The modernisation and democratisation of means of transports have radically changed how we perceive distances and the world in general. At the same time resource scarcity, climate change and geopolitical stakes have obliged us to re-think models of mobility.
Sustainable mobility: a brand new world
From 7 to 10 November AER members are gathered in Izmir (TR) on the occasion of the Fall Plenary meetings of the 3 AER thematic Committees. The overarching theme of this series of meetings is sustainable mobility, because mobility is first of all access – to work, education, goods and services including health, friends and family. Choices in mobility therefore directly affect the competitiveness of territories but also rural-urban relations, territorial and social cohesion, fairness in terms of health or education, energy security, the circular economy etc
An energy intensive sector
According to the Fifth Asessment Report of the Intergovernmental Panel on Climate Change, transports account for 14% of global greenhouse gas emissions. Trends in transport are impacted by population growth and changes in demographics as well as by changes in the structure of the economy. The shift to a service economy among other things considerably increases the weigh of transport in greenhouse gas emissions as for instance retail and other services depend on energy-intensive infrastructure.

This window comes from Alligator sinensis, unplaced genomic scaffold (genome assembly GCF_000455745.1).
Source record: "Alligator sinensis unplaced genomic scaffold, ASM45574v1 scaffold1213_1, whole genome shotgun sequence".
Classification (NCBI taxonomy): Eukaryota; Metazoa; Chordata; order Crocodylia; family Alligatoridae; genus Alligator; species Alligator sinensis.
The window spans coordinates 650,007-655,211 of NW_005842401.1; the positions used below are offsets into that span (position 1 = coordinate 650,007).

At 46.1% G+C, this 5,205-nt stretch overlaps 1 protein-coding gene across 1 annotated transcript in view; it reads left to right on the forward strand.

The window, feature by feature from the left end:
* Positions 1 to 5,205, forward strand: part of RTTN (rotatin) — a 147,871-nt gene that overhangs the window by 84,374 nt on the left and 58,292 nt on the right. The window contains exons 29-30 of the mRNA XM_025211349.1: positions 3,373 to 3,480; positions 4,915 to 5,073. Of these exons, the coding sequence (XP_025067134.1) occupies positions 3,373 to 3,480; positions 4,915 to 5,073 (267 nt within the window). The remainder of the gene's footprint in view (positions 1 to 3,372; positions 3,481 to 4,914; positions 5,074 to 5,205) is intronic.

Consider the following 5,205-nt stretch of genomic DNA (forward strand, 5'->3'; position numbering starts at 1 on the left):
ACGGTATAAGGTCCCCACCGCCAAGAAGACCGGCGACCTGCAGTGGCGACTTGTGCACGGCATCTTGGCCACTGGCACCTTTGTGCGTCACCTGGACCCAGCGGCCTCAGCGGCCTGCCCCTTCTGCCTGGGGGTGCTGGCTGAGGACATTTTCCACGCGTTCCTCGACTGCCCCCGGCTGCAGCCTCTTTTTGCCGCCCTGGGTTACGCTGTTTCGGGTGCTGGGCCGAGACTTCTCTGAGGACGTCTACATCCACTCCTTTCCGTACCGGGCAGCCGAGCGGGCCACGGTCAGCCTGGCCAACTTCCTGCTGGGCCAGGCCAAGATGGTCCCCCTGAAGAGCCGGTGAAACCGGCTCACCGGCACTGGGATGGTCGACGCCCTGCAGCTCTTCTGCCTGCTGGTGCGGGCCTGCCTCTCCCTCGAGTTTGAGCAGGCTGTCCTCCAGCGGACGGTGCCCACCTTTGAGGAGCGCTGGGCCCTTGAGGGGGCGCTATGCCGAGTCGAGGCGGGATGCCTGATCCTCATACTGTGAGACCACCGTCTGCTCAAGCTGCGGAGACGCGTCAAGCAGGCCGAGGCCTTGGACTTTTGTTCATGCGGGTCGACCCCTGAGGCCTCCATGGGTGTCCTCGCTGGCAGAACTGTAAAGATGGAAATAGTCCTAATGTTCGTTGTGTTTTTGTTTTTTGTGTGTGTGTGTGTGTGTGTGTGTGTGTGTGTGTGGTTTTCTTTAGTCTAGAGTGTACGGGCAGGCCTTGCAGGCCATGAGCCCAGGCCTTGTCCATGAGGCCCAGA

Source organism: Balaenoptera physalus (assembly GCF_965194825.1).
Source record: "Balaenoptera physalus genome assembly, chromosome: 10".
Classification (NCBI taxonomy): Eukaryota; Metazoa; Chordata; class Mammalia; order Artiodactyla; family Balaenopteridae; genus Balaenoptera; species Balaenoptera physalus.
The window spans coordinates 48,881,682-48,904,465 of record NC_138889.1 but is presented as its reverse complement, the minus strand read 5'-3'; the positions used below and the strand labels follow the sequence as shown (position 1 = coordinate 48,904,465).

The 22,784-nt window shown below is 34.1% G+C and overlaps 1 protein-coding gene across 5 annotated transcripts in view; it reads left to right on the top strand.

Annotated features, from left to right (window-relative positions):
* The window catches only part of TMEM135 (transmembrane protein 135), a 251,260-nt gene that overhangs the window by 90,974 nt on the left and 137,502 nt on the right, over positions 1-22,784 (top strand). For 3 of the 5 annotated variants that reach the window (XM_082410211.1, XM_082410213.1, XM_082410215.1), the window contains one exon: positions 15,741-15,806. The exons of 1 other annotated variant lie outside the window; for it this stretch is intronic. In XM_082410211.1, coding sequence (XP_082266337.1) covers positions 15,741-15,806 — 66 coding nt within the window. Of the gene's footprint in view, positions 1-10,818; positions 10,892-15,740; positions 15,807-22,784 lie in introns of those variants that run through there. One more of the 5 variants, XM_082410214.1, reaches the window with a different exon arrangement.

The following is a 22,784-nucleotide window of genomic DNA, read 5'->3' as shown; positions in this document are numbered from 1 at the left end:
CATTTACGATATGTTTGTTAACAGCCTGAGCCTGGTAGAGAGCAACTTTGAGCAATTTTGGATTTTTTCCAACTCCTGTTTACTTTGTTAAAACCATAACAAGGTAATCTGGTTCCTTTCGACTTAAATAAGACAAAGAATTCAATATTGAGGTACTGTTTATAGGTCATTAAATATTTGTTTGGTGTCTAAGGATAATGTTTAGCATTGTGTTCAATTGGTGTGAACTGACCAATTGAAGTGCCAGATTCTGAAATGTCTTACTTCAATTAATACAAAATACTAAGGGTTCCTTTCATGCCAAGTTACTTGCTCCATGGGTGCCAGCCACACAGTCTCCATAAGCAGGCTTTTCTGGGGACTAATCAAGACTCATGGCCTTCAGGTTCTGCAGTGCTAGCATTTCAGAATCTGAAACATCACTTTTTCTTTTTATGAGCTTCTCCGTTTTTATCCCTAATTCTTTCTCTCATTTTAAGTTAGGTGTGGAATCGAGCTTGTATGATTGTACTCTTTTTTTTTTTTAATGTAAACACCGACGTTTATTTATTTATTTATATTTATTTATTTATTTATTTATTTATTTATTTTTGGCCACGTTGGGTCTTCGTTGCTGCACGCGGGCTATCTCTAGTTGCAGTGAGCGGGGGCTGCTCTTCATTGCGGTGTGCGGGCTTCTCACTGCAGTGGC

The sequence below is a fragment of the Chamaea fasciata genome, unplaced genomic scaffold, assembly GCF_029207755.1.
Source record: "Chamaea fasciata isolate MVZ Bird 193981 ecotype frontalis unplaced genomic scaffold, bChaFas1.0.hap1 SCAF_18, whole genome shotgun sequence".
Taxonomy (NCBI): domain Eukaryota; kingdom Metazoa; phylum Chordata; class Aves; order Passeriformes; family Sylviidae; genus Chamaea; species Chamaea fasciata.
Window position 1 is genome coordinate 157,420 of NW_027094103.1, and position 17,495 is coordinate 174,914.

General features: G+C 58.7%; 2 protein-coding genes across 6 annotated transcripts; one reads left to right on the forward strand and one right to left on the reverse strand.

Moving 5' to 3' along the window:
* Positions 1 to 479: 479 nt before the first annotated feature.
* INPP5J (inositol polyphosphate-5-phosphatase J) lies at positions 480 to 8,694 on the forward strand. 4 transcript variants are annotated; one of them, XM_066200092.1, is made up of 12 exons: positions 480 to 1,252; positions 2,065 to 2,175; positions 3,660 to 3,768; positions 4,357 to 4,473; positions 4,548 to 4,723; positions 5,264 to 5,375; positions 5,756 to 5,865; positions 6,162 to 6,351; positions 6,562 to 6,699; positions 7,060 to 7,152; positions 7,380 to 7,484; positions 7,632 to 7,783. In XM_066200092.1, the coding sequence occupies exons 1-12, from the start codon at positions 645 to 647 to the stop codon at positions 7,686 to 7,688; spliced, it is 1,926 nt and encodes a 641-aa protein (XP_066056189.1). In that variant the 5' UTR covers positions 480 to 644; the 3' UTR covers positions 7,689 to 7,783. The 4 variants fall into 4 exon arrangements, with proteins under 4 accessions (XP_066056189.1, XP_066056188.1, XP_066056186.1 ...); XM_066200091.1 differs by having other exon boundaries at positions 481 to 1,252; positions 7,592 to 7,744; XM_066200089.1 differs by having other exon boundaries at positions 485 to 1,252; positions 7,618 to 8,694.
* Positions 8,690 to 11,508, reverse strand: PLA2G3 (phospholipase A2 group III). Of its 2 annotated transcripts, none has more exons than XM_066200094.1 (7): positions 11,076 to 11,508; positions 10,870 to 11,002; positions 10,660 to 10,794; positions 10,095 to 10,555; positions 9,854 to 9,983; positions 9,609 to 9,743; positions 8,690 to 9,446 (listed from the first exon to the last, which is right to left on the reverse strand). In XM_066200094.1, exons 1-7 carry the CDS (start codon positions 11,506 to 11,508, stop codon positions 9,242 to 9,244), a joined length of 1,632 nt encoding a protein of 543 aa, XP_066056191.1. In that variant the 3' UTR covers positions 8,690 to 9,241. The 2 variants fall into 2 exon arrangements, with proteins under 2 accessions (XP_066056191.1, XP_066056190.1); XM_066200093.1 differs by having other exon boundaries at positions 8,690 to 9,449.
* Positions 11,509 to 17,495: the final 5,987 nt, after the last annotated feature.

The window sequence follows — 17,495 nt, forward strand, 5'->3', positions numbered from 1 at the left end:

Connectivity: essential for regional development
For regions, connectivity is an essential element for economic development. For Europe this is also a question of territorial cohesion, a matter for which AER has consistently been lobbying. This is why members in the working groups on transports and energy have focused on different aspects of connectivity including railway, regional airports, and electric vehicles.
“Sustainable”, what’s in a word?
Defining mobility as sustainable refers to the ability of individuals to provide for their needs without compromising the same ability to future generations. To minimise the negative impact of greenhouse gas emissions, individuals need information, motivation and/ or incentives to promote more sustainable solutions for instance public transport or bicycles, instead of individual cars. The key challenge is to meet environmental, economic and societal sustainability. With the new role of subnational entities and organisations, after COP21, regions more than ever have a crucial role in implementing environmentally responsible and sustainable policies.
Regions: the way forward
Sustainable transports and mobility therefore require a holistic approach which goes far beyond the remit of spatial planners. But more importantly sustainable mobility requires mutual learning and experience sharing because the time is now. Regions have a tremendous potential to make the change happen and they are doing it already.
Photo credits Tambako The Jaguar @Flickr http://tinyurl.com/jbmxbsx